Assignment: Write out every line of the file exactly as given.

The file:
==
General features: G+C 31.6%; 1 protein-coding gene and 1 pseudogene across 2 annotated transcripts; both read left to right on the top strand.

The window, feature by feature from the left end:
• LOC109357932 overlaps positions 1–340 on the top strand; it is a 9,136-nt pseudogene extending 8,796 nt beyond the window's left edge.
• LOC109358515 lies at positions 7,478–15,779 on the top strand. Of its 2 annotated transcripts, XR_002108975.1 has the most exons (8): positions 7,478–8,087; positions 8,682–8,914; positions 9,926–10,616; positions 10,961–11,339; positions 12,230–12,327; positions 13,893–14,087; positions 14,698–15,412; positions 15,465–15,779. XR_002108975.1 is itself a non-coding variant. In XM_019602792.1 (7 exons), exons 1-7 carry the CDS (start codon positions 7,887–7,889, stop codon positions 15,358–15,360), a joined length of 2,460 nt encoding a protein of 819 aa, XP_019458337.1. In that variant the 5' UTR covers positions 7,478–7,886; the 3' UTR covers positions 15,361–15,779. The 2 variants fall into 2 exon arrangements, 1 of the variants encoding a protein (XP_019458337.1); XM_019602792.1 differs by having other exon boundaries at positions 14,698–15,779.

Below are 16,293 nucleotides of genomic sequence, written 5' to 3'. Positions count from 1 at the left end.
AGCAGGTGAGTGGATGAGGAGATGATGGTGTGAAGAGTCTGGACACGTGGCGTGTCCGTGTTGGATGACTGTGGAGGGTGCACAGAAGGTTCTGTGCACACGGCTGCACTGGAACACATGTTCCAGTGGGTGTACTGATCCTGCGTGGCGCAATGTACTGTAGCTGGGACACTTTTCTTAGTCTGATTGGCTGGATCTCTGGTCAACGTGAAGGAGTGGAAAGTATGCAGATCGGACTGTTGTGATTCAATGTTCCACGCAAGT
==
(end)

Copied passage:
General features: G+C 31.6%; 1 protein-coding gene and 1 pseudogene across 2 annotated transcripts; both read left to right on the top strand.

The window, feature by feature from the left end:
• LOC109357932 overlaps positions 1–340 on the top strand; it is a 9,136-nt pseudogene extending 8,796 nt beyond the window's left edge.
• LOC109358515 lies at positions 7,478–15,779 on the top strand. Of its 2 annotated transcripts, XR_002108975.1 has the most exons (8): positions 7,478–8,087; positions 8,682–8,914; positions 9,926–10,616; positions 10,961–11,339; positions 12,230–12,327; positions 13,893–14,087; positions 14,698–15,412; positions 15,465–15,779. XR_002108975.1 is itself a non-coding variant. In XM_019602792.1 (7 exons), exons 1-7 carry the CDS (start codon positions 7,887–7,889, stop codon positions 15,358–15,360), a joined length of 2,460 nt encoding a protein of 819 aa, XP_019458337.1. In that variant the 5' UTR covers positions 7,478–7,886; the 3' UTR covers positions 15,361–15,779. The 2 variants fall into 2 exon arrangements, 1 of the variants encoding a protein (XP_019458337.1); XM_019602792.1 differs by having other exon boundaries at positions 14,698–15,779.

Below are 16,293 nucleotides of genomic sequence, written 5' to 3'. Positions count from 1 at the left end.
AGCAGGTGAGTGGATGAGGAGATGATGGTGTGAAGAGTCTGGACACGTGGCGTGTCCGTGTTGGATGACTGTGGAGGGTGCACAGAAGGTTCTGTGCACACGGCTGCACTGGAACACATGTTCCAGTGGGTGTACTGATCCTGCGTGGCGCAATGTACTGTAGCTGGGACACTTTTCTTAGTCTGATTGGCTGGATCTCTGGTCAACGTGAAGGAGTGGAAAGTATGCAGATCGGACTGTTGTGATTCAATGTTCCACGCAAGT